4. Does your cat cough?

Coughing is more the norm for dogs which, like ourselves, use coughing to clear their throat. Cats do not do this. If your cat is coughing, it means something is irritating the throat or lungs. Many serious conditions in cats first present with coughing including asthma, allergies, infections and heart disease, to name a few. A coughing cat should see the vet, even if it's only once in awhile. And if you think it's just a hairball, see No. 3 above.

5. How does the coat look?

The general appearance of the fur is often a good indicator of underlying problems. In a healthy cat, the coat is smooth and glossy. Cats groom often. If your cat starts to look unkempt and is not attending to its coat, that’s a sure sign something is happening and a trip to the vet is warranted.

6. Much can be learned watching a cat just walk.

They hide illness or injury as it is in their nature in the wild to do so. Watch for an even gait when your kitty walks and good balance when jumping. Is there hesitation to jump up or down? Does your cat seek out a long route to where it wants to go in order to avoid a straight up or down jump? Does he or she avoid going downstairs to the litterbox and is now leaving you “presents” on the main level?

Musculoskeletal pain can have many causes, from injuries resulting in sprains, dislocations or fractures, to arthritis and joint disease. Just as with people, there are medications and treatment options including laser therapy and acupuncture available that can greatly help your pet. As the poet once said, cats show no angles to the wind: healthy cats are poetry in motion and jerky gaits or favouring one limb over another indicates a problem. An x-ray may be in order, and of course the advice of your vet.

7. Lastly, how is your cat's breath?

Have you seen any drool or smelly discharge? Is there a reluctance to eat though he or she seems hungry? Is there vocalizing and head shaking while chewing? Any of these signs may indicate a dental problem. Cats in the wild live for maybe five years, but an indoor cat may easily live three or four times this long. Their teeth, however, were not intended to last that long without routine dental care, and most middle-aged house cats have at least one dental issue.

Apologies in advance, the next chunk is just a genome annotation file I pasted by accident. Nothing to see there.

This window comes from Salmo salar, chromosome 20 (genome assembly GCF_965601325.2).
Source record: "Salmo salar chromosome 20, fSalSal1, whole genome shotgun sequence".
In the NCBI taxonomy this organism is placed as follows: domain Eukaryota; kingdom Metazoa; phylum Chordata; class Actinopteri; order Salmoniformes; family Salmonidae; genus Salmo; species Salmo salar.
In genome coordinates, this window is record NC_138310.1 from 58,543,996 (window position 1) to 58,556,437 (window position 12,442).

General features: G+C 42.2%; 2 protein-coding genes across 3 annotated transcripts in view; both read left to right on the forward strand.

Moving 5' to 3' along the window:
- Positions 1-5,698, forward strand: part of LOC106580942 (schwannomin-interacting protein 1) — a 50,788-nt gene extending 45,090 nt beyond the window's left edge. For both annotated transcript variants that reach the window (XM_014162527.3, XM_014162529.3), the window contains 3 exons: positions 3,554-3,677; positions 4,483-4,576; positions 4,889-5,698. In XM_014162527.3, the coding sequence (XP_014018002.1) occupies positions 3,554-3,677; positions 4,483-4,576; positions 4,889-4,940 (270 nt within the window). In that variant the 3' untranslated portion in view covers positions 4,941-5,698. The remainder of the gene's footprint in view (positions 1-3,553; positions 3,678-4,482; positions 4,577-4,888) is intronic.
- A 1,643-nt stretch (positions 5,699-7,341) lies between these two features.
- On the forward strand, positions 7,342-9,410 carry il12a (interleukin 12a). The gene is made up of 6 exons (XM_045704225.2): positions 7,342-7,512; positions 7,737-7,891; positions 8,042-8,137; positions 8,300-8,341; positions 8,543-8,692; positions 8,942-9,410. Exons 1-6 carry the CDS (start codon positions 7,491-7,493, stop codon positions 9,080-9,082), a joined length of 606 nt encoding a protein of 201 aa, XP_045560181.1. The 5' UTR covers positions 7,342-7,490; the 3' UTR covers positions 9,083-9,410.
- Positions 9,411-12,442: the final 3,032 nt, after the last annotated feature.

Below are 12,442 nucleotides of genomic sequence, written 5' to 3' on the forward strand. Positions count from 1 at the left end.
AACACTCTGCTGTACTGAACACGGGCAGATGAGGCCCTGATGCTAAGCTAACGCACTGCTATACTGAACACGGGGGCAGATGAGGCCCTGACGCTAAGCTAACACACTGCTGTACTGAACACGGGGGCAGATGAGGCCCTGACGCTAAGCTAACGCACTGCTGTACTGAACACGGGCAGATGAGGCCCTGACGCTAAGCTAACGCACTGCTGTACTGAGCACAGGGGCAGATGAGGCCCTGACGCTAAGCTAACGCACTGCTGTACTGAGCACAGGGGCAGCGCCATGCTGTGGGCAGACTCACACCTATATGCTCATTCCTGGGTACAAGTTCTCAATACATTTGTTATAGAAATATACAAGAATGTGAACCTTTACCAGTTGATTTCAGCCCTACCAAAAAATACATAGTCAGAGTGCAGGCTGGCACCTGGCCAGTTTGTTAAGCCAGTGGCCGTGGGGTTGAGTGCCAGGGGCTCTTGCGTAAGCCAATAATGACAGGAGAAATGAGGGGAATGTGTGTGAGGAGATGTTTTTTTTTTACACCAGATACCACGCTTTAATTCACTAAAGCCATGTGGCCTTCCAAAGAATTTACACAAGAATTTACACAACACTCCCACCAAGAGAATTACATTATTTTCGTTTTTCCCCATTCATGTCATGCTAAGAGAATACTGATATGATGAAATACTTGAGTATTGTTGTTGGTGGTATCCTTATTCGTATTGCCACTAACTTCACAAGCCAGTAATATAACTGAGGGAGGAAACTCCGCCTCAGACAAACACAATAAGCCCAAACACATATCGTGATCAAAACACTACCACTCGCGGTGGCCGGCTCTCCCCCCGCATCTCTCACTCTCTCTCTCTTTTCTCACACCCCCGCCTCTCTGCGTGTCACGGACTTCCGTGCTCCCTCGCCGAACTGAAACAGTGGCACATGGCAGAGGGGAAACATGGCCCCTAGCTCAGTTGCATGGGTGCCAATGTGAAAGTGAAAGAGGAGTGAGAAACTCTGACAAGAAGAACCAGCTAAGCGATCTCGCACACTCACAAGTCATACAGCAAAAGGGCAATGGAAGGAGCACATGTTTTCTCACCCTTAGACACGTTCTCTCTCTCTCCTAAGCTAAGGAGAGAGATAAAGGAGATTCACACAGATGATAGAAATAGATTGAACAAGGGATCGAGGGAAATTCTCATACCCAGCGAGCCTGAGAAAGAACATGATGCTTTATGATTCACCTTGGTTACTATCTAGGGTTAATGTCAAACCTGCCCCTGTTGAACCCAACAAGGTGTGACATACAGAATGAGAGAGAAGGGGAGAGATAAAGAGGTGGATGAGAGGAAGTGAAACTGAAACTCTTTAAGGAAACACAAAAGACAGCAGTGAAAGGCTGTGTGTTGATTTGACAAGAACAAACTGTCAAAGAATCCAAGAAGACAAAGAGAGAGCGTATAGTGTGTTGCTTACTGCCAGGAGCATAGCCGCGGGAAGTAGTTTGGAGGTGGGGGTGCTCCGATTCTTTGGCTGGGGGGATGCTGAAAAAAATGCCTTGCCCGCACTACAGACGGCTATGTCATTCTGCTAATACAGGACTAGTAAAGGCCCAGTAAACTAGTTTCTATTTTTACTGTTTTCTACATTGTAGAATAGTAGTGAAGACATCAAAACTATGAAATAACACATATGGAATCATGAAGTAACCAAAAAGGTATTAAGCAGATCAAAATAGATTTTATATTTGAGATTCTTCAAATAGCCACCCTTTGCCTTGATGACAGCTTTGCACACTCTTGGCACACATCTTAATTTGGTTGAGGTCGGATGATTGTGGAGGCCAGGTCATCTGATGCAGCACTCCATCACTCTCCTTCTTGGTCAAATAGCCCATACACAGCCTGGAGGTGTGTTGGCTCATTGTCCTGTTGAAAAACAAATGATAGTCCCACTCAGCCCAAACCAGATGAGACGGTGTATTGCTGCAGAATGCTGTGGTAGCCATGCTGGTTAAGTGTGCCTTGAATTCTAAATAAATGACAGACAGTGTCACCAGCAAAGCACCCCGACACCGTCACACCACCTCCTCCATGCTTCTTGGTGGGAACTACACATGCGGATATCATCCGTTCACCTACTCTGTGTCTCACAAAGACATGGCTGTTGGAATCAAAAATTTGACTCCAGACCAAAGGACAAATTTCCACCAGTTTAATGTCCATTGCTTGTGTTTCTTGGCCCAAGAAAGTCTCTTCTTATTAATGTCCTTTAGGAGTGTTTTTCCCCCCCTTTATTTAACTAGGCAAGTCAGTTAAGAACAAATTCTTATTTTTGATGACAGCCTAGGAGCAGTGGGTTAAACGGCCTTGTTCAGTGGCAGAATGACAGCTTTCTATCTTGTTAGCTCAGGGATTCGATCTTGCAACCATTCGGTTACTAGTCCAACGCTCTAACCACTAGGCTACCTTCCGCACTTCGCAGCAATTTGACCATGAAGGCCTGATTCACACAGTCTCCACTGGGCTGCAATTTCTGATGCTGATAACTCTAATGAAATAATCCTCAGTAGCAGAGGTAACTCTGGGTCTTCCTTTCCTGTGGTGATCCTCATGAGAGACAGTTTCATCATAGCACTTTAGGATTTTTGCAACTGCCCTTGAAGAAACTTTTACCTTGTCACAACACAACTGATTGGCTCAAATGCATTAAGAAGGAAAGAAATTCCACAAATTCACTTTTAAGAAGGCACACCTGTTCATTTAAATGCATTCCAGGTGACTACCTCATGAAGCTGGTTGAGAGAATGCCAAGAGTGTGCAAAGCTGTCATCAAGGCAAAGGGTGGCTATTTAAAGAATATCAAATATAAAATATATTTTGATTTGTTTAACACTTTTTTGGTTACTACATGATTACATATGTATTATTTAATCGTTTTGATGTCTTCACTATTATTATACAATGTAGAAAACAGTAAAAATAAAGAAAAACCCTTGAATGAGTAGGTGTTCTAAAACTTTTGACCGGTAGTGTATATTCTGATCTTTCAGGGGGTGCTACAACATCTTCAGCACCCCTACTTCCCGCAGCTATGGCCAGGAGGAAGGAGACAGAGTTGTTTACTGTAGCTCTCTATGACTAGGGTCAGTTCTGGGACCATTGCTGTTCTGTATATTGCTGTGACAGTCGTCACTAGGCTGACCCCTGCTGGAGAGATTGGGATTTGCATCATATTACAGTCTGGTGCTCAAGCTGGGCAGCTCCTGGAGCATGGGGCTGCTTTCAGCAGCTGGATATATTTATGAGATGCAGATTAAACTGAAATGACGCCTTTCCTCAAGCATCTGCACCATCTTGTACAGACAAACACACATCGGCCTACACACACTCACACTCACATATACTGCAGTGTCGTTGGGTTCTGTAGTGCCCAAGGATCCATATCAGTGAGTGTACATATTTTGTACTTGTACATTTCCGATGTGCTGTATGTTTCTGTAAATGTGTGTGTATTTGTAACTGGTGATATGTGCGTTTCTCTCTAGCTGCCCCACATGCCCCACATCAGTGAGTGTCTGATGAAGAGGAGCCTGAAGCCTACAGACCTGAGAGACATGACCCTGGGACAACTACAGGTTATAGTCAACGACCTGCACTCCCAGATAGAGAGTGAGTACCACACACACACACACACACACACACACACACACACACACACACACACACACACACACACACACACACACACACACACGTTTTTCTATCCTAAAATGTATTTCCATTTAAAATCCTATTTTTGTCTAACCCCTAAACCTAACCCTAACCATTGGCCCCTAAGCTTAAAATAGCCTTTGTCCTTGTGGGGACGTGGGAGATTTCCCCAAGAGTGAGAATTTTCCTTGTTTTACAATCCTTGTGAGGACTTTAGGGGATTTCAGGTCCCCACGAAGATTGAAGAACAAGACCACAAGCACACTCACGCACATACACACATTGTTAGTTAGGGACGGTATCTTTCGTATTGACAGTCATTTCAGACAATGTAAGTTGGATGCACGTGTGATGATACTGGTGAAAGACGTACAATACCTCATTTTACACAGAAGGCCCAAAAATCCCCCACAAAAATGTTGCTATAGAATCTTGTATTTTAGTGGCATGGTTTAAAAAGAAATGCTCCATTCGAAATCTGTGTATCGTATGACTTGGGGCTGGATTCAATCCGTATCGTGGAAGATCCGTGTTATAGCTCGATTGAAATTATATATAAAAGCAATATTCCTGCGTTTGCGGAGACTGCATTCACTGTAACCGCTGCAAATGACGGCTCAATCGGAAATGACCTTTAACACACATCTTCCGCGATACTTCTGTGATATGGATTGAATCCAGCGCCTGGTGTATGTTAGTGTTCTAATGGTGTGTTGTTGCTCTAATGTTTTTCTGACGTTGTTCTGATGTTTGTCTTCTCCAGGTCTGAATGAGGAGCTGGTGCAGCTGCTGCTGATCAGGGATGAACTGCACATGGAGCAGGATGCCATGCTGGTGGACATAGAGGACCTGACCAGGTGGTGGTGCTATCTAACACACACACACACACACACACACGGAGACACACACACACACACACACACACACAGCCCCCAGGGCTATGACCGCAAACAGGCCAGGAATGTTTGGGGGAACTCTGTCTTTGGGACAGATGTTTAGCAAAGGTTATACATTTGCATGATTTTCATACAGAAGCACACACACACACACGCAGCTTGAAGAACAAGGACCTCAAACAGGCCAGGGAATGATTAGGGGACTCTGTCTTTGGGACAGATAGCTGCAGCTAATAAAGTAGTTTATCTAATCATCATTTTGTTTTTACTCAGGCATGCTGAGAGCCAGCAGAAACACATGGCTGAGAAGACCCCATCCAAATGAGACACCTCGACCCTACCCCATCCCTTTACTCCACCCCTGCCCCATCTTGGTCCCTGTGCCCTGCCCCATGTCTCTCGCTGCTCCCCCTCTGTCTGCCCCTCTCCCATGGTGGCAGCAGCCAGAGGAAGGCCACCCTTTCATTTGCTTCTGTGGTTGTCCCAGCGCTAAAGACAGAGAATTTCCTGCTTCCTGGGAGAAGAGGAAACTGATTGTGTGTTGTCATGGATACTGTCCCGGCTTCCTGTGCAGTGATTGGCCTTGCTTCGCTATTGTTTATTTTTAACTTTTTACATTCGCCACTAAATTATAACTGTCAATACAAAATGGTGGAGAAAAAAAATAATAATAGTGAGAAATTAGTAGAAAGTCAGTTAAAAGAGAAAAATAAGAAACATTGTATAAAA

This shouldn't be overlooked or let slide. Bad teeth have been linked to kidney and liver disease as well as heart problems, as the bacteria from infected gums can enter the bloodstream and cause plaques to form in the arteries.

So if you are nodding or saying “Yes” to the questions above, a vet who keeps up to date on good dental practices will give you sound advice. And if you are lucky enough that your kitty's mouth is in top shape, there are many options available to keep it that way, from vet-approved water additives such as Healthy Mouth, to applying enzyme paste, to specialized food and treats.

These are a few of the signs that any cat owner can learn to watch out for. When you see a problem, act — don't wait. Often problems will only get worse, and the cost of fixing them will be greater, and in the meantime your stoic fur person will suffer in silence.

As always, I'd like to end with a plea and a strong recommendation to all cat owners and people with pets to get pet insurance. With the multitude of plans available, there is one out there that can fit into virtually any budget for less than the price of a cup of coffee a day.

Dr. Nicole Baran is the owner and operator of Sudbury Regional Cat Hospital.